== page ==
The 55- and 65-inch C-series will ship in April for $2,500 and $3,500, respectively. A 77-inch variant will come a month later in May for $7,000.
The E-series will see a staggered launch: the $4,300, 65-inch model will ship in April, but the $3,300, 55-inch will curiously ship a month later in May. Finally, there’s the high-end W-series. Those TVs will ship in June, for either $7,000 for a 65-inch model or a whopping $13,000 for 77 inches.
LG’s announcement didn’t specify a release date for the lower-end B9 model, which will be available in 55- and 65-inch configurations whenever it does arrive. Neither did it mention the rollable TV (dubbed the R series) that made such a splash at CES or the 88-inch, 8K option known as the Z9. All of those TVs are expected this year sometime, but it looks like we’ll have to wait a little longer to get final confirmation of release dates and pricing.
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There’s no real difference between the three models when it comes to features or specifications. They each add LG’s Alpha 9 Gen 2 CPU and HDMI 2.1 with support for 120Hz on 4K content as well as eARC for home-theater audio enthusiasts. They also support variable refresh rates (VRR) and automatic low-latency mode (ALLM)—two welcome technologies for gamers, though currently only the latest Xbox One consoles and high-end gaming PCs offer those things, not the PlayStation or Nintendo consoles. Like many TVs announced at CES this year, these new LG OLEDs support Apple AirPlay, Google Assistant, and Amazon Alexa, too.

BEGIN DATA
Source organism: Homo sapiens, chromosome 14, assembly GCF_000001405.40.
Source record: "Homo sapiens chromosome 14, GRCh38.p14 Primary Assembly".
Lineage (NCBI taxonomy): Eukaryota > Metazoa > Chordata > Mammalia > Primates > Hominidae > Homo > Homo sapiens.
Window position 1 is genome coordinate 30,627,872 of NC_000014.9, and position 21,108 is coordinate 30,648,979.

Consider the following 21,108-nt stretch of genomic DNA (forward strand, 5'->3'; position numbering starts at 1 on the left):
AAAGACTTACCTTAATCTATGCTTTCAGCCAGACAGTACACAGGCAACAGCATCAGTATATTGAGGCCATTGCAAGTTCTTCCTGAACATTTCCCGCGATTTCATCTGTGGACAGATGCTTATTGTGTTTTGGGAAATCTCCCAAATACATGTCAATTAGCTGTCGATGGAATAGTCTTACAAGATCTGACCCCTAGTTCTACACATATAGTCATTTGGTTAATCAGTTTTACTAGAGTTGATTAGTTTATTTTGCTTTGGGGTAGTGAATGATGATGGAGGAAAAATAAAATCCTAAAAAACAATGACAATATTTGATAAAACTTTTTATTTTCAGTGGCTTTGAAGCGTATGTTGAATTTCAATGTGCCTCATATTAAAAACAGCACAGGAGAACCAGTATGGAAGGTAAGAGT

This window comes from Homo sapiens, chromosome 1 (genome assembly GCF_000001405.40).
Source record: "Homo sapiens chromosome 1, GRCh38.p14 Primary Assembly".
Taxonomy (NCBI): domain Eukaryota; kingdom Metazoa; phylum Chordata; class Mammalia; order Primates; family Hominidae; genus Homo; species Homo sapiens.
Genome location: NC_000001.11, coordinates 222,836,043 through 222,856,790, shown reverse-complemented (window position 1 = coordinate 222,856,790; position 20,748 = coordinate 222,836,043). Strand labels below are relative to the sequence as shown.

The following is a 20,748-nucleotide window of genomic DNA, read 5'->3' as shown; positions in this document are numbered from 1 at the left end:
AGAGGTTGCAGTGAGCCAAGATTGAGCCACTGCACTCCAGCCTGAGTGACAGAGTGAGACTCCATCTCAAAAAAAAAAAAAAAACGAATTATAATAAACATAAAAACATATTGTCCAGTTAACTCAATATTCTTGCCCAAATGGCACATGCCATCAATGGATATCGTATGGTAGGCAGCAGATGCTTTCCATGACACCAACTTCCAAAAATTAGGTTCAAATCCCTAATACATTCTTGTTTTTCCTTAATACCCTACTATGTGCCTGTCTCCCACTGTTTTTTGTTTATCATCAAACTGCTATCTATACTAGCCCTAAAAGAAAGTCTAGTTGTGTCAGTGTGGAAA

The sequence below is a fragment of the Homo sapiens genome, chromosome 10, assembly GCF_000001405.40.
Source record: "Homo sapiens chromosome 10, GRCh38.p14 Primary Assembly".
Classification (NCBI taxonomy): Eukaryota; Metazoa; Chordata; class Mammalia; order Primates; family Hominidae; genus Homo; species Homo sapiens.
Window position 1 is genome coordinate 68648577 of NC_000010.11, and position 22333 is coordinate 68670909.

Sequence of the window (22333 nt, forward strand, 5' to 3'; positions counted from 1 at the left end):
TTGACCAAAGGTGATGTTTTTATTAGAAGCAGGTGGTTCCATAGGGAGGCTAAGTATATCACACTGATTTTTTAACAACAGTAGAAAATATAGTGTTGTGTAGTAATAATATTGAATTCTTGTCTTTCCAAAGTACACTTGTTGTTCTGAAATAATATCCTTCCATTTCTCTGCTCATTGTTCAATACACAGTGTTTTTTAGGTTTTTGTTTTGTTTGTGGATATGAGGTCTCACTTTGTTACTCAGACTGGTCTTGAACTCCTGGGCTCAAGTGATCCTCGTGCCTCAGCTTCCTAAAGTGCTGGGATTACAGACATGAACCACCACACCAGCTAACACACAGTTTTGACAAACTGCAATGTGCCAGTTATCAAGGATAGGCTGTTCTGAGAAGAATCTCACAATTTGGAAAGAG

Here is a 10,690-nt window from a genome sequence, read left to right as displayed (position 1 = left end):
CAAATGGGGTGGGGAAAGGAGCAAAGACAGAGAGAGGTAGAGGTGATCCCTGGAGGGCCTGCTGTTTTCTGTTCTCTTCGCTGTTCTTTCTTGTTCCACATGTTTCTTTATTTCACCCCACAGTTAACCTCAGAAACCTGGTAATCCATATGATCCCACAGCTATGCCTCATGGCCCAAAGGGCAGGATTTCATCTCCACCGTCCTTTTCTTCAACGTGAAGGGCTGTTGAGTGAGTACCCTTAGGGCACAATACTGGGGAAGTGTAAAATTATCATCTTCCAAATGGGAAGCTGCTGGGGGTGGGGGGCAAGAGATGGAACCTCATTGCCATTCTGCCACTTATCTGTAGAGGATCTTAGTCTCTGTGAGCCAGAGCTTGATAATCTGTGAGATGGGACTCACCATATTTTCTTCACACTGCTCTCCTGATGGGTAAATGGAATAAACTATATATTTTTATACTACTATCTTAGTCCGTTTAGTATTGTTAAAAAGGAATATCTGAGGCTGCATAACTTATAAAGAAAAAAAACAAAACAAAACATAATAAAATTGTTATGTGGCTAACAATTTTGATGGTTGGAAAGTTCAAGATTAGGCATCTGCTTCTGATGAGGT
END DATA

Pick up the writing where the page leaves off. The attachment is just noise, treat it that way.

The differences between the models laid out above are in design and aesthetics. The ultra-pricy W series is all about thinness, and the E series frames the display in glass on all sides, with a special glass stand. The cheaper B9 TV coming later this year will lack some of the features of the new TVs, though. Most notably, it will not have the latest Alpha 9 Gen 2 CPU, which is used for a variety of features, including real-time image enhancement using machine learning.
Not only is there not much practical differentiation between the new models, there’s likely no reason to upgrade if you have bought an LG OLED in the past couple of years. The panels in all these TVs are identical in terms of picture quality—not just compared to last year, but going back a couple of years across the B-, E-, C-, and W-series lineups. New features like HDMI 2.1 and 4K at 120Hz might be boons in terms of future-proofing, but as far as most present-day content and use cases go, if you’ve got one LG OLED, you’ve got them all. Only minor features (like slightly better anti-image retention) differentiate more recent TVs.